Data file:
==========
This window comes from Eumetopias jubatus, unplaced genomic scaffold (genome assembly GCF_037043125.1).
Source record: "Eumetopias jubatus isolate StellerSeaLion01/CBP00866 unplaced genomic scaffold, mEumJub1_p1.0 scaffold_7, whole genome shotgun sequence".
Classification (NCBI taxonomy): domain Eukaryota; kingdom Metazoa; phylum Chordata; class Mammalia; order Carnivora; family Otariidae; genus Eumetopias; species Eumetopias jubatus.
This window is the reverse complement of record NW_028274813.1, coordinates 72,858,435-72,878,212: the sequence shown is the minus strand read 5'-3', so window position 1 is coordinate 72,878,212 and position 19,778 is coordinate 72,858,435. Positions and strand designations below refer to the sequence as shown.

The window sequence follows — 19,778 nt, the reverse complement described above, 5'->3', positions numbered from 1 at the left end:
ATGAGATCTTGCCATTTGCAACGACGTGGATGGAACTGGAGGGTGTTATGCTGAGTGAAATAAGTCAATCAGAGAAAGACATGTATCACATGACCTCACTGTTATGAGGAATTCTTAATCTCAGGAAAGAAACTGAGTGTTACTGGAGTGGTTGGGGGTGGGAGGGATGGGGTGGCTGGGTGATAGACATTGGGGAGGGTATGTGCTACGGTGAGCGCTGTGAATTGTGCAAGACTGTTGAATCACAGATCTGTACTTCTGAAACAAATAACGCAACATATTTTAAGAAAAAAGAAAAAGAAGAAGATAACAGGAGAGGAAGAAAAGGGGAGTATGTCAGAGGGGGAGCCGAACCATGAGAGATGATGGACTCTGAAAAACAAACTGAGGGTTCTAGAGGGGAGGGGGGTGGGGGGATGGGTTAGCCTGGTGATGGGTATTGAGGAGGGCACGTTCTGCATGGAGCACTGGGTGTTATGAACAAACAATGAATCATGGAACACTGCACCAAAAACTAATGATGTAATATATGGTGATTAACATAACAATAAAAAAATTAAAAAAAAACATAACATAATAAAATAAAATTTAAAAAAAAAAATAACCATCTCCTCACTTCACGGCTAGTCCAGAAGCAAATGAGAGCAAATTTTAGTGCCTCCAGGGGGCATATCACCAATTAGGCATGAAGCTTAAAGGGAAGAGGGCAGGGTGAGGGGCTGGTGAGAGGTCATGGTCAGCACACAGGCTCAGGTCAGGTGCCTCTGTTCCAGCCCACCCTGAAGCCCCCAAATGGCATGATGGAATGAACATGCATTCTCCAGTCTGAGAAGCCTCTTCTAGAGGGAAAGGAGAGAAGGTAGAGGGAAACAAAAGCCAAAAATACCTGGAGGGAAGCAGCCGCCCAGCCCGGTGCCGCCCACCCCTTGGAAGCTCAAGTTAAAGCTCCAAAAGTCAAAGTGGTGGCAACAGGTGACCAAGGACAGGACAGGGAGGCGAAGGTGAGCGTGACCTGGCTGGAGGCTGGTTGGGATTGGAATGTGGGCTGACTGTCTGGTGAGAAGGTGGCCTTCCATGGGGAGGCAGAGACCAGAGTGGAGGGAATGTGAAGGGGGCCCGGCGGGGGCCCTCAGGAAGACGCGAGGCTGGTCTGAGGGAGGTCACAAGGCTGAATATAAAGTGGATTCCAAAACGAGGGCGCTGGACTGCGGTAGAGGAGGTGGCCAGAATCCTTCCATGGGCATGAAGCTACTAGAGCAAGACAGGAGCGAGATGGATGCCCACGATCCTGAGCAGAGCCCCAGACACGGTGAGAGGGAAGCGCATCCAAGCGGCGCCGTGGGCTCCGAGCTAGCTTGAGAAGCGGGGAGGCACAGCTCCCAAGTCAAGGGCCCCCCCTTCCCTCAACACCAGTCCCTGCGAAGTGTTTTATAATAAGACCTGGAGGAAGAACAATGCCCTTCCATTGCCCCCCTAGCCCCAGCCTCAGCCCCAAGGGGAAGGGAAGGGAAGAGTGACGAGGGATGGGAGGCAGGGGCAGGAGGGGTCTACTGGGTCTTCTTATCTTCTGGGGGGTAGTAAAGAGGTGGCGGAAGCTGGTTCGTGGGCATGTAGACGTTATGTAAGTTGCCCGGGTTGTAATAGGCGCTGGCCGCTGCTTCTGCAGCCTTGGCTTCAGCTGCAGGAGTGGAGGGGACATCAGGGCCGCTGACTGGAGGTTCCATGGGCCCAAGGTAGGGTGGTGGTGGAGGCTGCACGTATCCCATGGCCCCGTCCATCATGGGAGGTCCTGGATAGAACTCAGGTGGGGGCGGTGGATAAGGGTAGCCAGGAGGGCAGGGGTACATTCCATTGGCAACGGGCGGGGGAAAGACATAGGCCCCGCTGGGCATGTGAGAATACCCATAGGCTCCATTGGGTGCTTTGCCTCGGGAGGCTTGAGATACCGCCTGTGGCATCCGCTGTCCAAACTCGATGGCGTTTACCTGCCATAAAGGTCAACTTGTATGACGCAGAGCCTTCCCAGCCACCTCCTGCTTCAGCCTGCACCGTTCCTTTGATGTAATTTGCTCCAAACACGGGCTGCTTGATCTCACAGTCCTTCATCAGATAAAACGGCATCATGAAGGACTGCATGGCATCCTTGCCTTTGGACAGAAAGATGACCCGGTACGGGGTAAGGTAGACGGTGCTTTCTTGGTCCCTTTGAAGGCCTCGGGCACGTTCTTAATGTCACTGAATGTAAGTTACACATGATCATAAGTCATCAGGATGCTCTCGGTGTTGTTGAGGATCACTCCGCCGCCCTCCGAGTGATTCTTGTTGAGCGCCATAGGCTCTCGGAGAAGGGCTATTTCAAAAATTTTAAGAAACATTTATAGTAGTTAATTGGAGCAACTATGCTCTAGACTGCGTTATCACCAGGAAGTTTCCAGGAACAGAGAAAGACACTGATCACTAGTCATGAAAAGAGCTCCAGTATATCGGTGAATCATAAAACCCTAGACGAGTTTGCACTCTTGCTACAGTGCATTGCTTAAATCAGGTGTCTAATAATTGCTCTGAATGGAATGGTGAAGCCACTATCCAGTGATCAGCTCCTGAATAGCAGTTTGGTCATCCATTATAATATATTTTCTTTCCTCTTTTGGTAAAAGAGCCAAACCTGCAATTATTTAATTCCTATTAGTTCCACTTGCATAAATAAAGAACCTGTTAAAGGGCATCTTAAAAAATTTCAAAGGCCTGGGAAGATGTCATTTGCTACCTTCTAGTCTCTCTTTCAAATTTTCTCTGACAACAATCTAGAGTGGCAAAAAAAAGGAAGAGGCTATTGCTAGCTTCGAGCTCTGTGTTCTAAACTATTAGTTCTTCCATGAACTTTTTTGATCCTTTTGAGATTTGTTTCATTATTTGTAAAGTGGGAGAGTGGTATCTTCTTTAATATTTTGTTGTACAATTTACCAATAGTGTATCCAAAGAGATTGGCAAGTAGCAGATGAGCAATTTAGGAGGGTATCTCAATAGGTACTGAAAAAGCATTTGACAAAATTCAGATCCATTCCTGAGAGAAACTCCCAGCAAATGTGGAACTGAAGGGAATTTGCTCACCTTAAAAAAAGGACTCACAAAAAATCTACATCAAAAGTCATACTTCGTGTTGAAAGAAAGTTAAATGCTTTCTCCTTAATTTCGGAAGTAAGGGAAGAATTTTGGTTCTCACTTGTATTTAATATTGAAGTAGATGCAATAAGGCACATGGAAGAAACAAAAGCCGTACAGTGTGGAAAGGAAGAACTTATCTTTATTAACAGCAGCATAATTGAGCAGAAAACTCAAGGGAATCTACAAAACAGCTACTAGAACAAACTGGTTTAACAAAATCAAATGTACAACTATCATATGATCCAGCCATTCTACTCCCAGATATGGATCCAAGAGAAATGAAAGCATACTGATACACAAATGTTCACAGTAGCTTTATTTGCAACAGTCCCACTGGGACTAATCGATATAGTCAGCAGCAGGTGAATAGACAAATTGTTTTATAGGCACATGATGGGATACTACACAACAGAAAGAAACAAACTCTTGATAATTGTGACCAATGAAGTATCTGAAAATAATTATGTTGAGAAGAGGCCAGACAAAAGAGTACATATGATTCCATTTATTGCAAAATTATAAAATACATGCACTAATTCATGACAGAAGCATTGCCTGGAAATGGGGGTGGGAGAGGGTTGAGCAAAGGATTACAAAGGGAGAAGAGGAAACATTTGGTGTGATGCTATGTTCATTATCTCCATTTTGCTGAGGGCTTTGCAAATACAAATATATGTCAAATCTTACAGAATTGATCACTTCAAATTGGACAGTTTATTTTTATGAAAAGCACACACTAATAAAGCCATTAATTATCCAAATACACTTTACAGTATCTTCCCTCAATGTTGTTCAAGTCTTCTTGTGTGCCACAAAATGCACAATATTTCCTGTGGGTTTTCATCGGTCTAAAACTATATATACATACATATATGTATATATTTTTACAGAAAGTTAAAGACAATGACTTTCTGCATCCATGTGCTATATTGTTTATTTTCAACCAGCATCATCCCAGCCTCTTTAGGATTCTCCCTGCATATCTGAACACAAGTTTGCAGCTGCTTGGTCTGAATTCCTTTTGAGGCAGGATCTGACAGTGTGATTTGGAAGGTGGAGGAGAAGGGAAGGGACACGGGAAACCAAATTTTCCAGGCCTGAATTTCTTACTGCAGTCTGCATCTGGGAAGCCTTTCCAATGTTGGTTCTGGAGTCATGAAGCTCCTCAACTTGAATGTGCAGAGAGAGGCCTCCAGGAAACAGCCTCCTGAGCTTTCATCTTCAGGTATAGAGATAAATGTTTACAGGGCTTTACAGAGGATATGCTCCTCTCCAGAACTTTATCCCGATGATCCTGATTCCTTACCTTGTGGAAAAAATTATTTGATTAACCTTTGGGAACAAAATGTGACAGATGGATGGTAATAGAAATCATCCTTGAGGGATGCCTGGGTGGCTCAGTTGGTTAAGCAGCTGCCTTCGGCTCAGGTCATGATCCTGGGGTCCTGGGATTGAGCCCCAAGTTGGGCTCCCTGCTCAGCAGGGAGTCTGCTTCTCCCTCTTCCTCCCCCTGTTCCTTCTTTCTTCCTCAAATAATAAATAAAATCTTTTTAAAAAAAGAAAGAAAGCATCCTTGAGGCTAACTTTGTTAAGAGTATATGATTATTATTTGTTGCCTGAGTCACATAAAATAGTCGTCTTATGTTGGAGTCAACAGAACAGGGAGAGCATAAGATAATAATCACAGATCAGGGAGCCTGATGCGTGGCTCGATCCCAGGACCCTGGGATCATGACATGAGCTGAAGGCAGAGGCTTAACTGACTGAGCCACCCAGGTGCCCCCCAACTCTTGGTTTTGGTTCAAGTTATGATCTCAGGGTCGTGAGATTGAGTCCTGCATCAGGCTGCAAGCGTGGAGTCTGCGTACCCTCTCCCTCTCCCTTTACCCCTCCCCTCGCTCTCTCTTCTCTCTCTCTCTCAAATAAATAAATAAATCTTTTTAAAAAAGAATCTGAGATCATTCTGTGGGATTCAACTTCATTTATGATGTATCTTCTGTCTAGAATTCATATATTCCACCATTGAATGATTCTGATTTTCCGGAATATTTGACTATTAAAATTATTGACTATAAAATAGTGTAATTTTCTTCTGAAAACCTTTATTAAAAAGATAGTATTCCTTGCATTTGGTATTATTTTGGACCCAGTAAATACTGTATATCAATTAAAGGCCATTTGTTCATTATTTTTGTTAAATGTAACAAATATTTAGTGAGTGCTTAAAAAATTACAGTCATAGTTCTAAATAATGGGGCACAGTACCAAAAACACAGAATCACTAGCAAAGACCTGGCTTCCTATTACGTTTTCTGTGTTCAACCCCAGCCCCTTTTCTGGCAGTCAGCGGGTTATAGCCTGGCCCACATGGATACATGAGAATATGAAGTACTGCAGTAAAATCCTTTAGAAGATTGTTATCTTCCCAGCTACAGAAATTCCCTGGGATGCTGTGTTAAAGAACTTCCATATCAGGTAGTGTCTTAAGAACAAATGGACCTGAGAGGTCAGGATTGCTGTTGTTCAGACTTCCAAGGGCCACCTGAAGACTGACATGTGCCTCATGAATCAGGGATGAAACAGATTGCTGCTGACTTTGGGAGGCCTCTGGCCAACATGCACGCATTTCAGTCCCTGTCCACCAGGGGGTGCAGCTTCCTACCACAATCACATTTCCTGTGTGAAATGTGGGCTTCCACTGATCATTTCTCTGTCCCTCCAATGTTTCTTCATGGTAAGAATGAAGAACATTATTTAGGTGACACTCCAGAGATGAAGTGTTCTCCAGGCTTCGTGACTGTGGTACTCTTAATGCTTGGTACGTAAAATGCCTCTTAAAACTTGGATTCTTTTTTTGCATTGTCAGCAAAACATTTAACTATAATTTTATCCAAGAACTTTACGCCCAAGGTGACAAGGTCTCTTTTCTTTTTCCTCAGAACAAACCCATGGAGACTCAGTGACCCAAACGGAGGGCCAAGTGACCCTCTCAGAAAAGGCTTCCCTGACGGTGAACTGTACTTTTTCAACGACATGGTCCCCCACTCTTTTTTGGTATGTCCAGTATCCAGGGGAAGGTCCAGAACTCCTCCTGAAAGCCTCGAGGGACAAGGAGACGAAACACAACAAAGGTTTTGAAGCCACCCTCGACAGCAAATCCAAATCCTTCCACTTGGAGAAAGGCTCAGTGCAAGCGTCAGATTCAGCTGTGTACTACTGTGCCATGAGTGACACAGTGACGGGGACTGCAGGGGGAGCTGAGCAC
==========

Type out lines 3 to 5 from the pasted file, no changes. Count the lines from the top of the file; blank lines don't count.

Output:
Classification (NCBI taxonomy): domain Eukaryota; kingdom Metazoa; phylum Chordata; class Mammalia; order Carnivora; family Otariidae; genus Eumetopias; species Eumetopias jubatus.
This window is the reverse complement of record NW_028274813.1, coordinates 72,858,435-72,878,212: the sequence shown is the minus strand read 5'-3', so window position 1 is coordinate 72,878,212 and position 19,778 is coordinate 72,858,435. Positions and strand designations below refer to the sequence as shown.

The window sequence follows — 19,778 nt, the reverse complement described above, 5'->3', positions numbered from 1 at the left end: